The level of radiation exposure in children in Belarus caused by the Chernobyl accident was investigated on the basis of whole body 137Cs count. The subjects were 10,062 children (4,762 boys and 5,300 girls) in Mogilev and Gomel, Belarus, who received Chernobyl Sasakawa Health and Medical Cooperation Project health examinations from May 1991 to December 1992 and who were 5-16 y old at the time of examination. The median whole body 137Cs count per body weight varied from 21-48 Bq kg-1 and from 28-126 Bq kg-1 in Mogilev oblast and Gomel oblast, respectively. (The "oblast" is the largest administrative district constituting the country. Belarus consists of 6 oblasts). Corresponding annual effective dose equivalents were all less than the public dose limit of 1 mSv y-1, but the observed levels in the children were considerably higher than the average level of 2.3 Bq kg-1 reported in the past for the former Soviet Union.
Comment In: Health Phys. 1995 May;68(5):733-57730075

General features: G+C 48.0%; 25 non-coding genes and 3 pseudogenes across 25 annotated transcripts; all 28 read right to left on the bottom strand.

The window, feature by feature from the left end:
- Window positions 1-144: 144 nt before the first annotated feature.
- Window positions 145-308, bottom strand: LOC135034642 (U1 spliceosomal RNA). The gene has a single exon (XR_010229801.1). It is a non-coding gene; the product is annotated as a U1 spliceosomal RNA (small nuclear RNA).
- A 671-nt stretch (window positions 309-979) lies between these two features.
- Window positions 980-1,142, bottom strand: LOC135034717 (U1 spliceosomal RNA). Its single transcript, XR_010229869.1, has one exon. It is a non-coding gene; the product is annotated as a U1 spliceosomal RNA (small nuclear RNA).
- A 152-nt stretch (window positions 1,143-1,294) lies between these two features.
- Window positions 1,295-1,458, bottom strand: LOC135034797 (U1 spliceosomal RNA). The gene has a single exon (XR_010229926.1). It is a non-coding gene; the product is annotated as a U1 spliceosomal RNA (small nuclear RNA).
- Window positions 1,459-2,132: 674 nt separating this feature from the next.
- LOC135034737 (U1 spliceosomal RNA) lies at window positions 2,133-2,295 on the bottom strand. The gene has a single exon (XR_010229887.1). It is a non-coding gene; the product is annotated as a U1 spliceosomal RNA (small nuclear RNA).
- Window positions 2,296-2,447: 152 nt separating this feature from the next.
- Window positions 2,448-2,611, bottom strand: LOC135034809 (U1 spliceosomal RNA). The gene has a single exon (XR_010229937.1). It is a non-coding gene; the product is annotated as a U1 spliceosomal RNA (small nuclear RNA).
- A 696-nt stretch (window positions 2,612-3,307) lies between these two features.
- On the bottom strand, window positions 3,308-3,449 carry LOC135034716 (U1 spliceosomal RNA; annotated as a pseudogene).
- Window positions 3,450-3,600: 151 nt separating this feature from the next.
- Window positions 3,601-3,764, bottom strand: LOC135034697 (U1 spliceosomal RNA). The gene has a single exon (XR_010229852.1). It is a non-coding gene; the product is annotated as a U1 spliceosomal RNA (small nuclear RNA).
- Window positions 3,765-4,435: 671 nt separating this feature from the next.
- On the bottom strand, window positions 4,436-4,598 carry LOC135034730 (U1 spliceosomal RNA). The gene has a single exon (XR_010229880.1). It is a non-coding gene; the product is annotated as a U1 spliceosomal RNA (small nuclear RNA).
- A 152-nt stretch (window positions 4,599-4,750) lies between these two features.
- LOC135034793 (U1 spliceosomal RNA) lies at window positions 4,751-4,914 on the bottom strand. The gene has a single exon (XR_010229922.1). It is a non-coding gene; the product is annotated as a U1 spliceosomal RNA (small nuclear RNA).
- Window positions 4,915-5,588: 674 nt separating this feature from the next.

The prevalence of goiter among children living in areas affected by the Chernobyl accident was investigated by analysis of data on approximately 120,000 children examined at five medical diagnostic centers in Belarus, Russia, and the Ukraine. Examinations of thyroid gland were conducted with an arch-automatic ultrasonographic instrument at the five centers under the same protocol. The diagnosis of goiter was established when the thyroid volume exceeded a limit calculated from age, height, and body weight of a child. A considerable variation by region was noted in the prevalence of goiter. Highest in the Kiev region, the prevalence in the five regions was 54% in Kiev, 38% in the Zhitomir regions of the Ukraine, 18% in Gomel, 22% in the Mogilev regions of Belarus, and 41% in the Bryansk region of Russia. Urinary iodine content was measured in approximately 5700 children, and an endemic iodine deficient zone was confirmed in the Bryansk, Kiev, and Zhitomir regions. A significant negative correlation was observed between the prevalence of goiter and the median level of urinary iodine content (Spearman's rank correlation coefficient was -0.35, P = 0.025).